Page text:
Energy drinks (e.g., Red Bull®, Monster®, Rockstar®, and Full Throttle®) are among the fastest growing beverages in the United States, with half of these highly caffeinated drinks being sold to youth. The caffeine content of an 8-ounce serving can range between 72 and 150 mg. However, most energy drinks come in cans or bottles with 2–3 servings, amounting to 450 mg of caffeine (general recommended intake is no more than 200–300 mg caffeine daily for adults)! There are no guidelines established in the United States for youth regarding caffeine consumption. Although the U.S. Food and Drug Administration limits caffeine content in soft drinks because they are categorized as “food,” caffeine in energy drinks is not “monitored” because they can be categorized as “dietary supplements.”
Energy drinks are promoted as a means to increase energy levels; however, there is little evidence to support this. With the large quantity of caffeine comes serious nutritional consequences. Large quantities of caffeine can hinder how well the body is able to absorb and use calcium, which can impact bone health. Additionally, high caffeine intake is associated with increased irritability, anxiety, tremors, heart rate, blood pressure, and sleep problems.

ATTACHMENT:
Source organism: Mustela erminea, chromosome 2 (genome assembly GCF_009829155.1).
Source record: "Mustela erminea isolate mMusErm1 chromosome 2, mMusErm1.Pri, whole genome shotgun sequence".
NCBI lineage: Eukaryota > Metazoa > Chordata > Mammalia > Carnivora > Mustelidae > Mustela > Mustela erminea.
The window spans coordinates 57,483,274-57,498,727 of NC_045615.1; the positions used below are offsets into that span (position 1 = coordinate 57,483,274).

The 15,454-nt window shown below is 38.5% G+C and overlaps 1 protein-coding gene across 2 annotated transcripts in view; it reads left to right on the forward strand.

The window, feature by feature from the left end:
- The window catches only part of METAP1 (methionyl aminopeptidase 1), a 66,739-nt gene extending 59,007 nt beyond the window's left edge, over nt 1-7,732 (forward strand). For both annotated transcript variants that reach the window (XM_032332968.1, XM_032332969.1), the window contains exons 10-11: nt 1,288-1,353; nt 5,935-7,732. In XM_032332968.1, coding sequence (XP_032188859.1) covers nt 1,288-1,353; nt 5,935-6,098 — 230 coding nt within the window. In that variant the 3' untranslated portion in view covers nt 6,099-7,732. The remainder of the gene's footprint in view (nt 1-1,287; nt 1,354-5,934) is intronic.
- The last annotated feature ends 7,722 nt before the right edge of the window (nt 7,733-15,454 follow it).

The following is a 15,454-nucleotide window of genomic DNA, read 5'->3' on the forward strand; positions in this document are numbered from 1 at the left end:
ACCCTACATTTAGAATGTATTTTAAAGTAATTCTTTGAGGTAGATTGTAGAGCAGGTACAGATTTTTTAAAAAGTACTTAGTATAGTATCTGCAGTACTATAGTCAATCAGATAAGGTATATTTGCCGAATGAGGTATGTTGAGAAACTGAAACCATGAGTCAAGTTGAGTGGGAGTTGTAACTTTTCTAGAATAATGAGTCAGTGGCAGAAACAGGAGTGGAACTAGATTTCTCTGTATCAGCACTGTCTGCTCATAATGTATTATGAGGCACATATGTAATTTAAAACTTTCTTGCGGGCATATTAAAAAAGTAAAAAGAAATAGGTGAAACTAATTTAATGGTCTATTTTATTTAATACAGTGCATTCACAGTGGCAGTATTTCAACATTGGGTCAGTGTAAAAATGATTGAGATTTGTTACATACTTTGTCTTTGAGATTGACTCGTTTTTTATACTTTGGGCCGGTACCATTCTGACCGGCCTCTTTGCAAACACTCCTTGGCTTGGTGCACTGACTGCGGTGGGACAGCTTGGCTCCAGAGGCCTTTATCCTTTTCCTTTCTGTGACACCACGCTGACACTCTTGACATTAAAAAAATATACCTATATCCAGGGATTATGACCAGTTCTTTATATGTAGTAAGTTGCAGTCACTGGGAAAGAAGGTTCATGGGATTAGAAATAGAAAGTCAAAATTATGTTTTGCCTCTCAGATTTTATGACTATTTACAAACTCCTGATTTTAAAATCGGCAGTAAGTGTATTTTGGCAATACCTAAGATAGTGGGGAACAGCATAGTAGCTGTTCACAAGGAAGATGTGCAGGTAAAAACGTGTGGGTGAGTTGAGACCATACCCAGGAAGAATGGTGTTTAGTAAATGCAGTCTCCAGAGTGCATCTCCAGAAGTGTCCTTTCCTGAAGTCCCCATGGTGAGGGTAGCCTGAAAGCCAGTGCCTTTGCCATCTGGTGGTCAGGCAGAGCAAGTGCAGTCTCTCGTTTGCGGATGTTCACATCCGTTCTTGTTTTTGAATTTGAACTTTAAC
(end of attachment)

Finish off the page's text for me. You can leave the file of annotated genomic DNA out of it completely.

The American Academy of Pediatrics has expressed concerns for youth because of caffeine’s effect on their developing neurological and cardiovascular systems, as well as the risk of physical dependence and addiction. Many of the “specialty” ingredients (e.g., guarana, taurana) found in energy drinks are also ingredients in over-the-counter diet drugs. This raises significant health concerns because it is unclear what combined health impact these ingredients may have.
Because of the potentially high caffeine content, it is recommended youth avoid energy drinks and healthy adults should limit their use. Teach youth to ask for and enjoy water as the thirst quencher of choice.
For more ideas on better or healthier beverage choices, please look at the MyPlate Better Beverage Choices Handout available at
www.choosemyplate.gov in English http://1.usa.gov/1k0nH4D and Spanish http://1.usa.gov/1IIhb0V.
Sources: http://bit.ly/1aOlBF1, http://bit.ly/1xYGmSp, http://bit.ly/1IIh05J, and http://1.usa.gov/Pog5yZ